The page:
In just five years, the percentage of Republicans with at least some trust in national news organizations has been cut in half – dropping from 70% in 2016 to 35% this year. This decline is fueling the continued widening of the partisan gap in trust of the media.

A line graph showing that wider partisan gaps have emerged in trust of national and local news organizations, social media

Nearly eight-in-ten Democrats and Democratic-leaning independents (78%) say they have “a lot” or “some” trust in the information that comes from national news organizations – 43 percentage points higher than Republicans and Republican leaners (35%) – according to a new Pew Research Center survey conducted June 14-27, 2021. This partisan gap is the largest of any time that this question has been asked since 2016. And it grows even wider – to 53 points – between liberal Democrats (83%) and conservative Republicans (30%).

The 35% of Republicans who have at least some trust in national news organizations in 2021 is half that of in 2016 (70%) – and has dropped 14 points since late 2019 (49%). By comparison, Democrats have remained far more consistent in the past five years, ranging somewhere between 78% and 86%.

To examine Americans’ trust in national and local news organizations as well as social media, Pew Research Center surveyed 10,606 U.S. adults from June 14-27, 2021. Everyone who completed the survey is a member of the Center’s American Trends Panel (ATP), an online survey panel that is recruited through national, random sampling of residential addresses. This way nearly all U.S. adults have a chance of selection. The survey is weighted to be representative of the U.S. adult population by gender, race, ethnicity, partisan affiliation, education and other categories. Read more about the ATP’s methodology. Here are the questions used for this analysis, along with responses, and its methodology.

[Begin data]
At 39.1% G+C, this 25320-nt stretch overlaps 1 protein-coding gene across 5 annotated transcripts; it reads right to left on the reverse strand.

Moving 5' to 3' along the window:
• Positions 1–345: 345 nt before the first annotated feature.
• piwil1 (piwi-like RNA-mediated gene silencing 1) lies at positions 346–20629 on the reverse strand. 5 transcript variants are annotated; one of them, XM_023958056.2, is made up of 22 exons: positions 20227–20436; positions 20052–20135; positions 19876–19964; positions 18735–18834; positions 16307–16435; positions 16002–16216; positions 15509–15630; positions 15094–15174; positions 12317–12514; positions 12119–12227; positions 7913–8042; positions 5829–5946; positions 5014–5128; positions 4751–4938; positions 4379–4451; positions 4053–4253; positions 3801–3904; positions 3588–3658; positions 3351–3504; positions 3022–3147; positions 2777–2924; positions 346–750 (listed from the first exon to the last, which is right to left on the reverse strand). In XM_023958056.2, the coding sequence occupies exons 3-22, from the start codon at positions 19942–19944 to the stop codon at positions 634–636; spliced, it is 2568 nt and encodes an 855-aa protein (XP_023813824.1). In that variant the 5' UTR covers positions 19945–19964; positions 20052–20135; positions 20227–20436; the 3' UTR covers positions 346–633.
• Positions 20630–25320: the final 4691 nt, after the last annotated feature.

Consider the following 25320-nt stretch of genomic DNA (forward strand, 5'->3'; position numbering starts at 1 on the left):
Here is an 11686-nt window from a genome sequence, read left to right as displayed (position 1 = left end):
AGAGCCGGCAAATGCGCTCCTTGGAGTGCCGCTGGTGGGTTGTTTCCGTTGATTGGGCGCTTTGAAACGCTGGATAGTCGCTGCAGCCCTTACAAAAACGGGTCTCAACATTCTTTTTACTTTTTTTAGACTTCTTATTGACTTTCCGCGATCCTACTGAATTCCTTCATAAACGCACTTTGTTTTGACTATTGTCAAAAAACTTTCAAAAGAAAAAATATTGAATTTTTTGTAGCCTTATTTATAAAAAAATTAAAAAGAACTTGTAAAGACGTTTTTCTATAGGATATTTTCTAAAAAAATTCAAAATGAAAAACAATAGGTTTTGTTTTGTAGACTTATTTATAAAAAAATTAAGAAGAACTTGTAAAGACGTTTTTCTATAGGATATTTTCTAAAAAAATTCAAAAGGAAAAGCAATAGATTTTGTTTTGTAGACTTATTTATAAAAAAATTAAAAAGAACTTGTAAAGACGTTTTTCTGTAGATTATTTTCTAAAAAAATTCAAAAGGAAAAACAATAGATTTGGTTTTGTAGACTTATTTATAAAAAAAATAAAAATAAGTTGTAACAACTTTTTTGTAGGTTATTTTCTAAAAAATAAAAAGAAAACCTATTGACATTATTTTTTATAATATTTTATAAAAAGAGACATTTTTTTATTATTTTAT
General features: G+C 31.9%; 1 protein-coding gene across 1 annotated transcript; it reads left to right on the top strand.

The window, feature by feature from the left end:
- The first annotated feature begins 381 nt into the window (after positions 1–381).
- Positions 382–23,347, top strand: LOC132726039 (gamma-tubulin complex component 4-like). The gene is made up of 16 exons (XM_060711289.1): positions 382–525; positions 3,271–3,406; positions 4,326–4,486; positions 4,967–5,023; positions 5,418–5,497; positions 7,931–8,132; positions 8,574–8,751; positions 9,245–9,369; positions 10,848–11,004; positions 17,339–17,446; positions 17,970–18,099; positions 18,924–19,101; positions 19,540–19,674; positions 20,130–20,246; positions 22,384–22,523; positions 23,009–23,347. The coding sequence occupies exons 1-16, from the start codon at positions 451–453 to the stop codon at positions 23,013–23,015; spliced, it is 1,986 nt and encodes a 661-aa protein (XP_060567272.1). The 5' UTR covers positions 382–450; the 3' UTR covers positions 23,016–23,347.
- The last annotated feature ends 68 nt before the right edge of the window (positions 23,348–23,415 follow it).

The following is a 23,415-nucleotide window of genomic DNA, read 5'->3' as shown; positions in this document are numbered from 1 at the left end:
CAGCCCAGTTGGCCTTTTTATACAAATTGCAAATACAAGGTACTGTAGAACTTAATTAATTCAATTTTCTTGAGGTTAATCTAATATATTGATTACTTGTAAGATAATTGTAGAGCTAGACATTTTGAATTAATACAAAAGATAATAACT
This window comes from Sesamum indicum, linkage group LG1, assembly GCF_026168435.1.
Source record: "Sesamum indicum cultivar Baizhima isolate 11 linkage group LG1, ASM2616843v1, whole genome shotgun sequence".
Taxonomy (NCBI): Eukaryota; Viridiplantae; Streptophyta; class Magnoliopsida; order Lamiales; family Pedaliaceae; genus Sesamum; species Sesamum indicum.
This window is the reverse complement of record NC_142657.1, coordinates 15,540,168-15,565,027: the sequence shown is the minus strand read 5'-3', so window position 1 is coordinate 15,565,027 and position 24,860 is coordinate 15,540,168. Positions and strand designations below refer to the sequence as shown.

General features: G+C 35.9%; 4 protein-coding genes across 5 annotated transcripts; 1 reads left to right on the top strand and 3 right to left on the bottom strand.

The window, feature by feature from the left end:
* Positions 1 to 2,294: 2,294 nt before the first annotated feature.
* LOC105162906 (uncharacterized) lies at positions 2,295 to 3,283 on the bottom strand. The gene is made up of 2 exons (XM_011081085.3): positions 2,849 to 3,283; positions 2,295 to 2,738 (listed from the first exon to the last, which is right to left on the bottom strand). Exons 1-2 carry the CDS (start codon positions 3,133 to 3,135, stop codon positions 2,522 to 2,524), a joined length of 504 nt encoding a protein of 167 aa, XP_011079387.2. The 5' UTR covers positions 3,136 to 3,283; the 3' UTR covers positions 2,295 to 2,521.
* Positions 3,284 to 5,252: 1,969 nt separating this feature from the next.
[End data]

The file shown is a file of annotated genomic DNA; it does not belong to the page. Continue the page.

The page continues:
This is the latest report in Pew Research Center’s ongoing investigation of the state of news, information and journalism in the digital age, a research program funded by The Pew Charitable Trusts, with generous support from the John S. and James L. Knight Foundation.

Overall, about six-in-ten U.S. adults (58%) say they have at least some trust in the information that comes from national news organizations. While still a majority, this is the smallest share over the past five years this question was asked. When it was last asked in late 2019, 65% expressed at least some trust. And far fewer (12%) express that they have “a lot” of trust in the information that comes from national news organizations.

Americans tend to have greater trust in local news organizations – though there is somewhat of a decline here as well. A large majority of Americans (75%) still say they have at least some trust in the information that comes from local news organizations, modestly lower than the shares who said the same in 2016 (82%) and in late 2019 (79%). And again, far fewer express the highest level of trust (18%).

A similar partisan divide emerges when it comes to local news, though to a lesser extent. As of June 2021, Democrats are 18 percentage points more likely than Republicans to have at least some trust in the information that comes from local news organizations (84% vs. 66%, respectively) – a gap that is again larger than at any time in recent years. Five years ago, 85% of Democrats had at least some trust in local news organizations, while 79% of Republicans did. 

Social media continues to engender a much lower level of trust. About a quarter of Americans (27%) say they have at least some trust in the information that comes from social networking sites, with just 4% expressing that they have a lot of trust in it. This is about on par with late 2019 when 26% said they had at least some trust, but somewhat lower than the 34% who said the same in 2016. (In 2016, this question was asked of internet-using U.S. adults.)

Social media is trusted by a minority of both parties, though a partisan gap still exists. About a third of Democrats and Democratic-leaning independents (34%) and 19% of Republicans and Republican leaners say they have at least some trust in the information that comes from social media – a 15-point gap. This gap is larger than gaps from any other time in recent years and has nearly doubled since late 2019.

Note: Here are the questions used for this analysis, along with responses, and its methodology.

Jeffrey Gottfried  is a senior researcher focusing on journalism research at Pew Research Center.
Jacob Liedke  is a research assistant focusing on journalism and media at Pew Research Center.